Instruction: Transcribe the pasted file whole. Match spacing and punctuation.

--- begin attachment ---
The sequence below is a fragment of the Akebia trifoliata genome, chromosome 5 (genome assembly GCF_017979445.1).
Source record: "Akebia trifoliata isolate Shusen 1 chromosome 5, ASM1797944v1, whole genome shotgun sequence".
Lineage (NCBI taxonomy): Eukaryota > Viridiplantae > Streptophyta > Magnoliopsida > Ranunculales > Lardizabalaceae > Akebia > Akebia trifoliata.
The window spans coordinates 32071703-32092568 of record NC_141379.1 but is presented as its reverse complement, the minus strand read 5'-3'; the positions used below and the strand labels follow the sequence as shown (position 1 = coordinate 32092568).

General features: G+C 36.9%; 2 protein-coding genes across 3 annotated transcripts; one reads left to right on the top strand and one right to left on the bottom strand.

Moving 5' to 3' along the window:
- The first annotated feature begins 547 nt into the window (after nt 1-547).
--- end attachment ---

The sequence below is a fragment of the Akebia trifoliata genome, chromosome 5 (genome assembly GCF_017979445.1).
Source record: "Akebia trifoliata isolate Shusen 1 chromosome 5, ASM1797944v1, whole genome shotgun sequence".
Lineage (NCBI taxonomy): Eukaryota > Viridiplantae > Streptophyta > Magnoliopsida > Ranunculales > Lardizabalaceae > Akebia > Akebia trifoliata.
The window spans coordinates 32071703-32092568 of record NC_141379.1 but is presented as its reverse complement, the minus strand read 5'-3'; the positions used below and the strand labels follow the sequence as shown (position 1 = coordinate 32092568).

General features: G+C 36.9%; 2 protein-coding genes across 3 annotated transcripts; one reads left to right on the top strand and one right to left on the bottom strand.

Moving 5' to 3' along the window:
- The first annotated feature begins 547 nt into the window (after nt 1-547).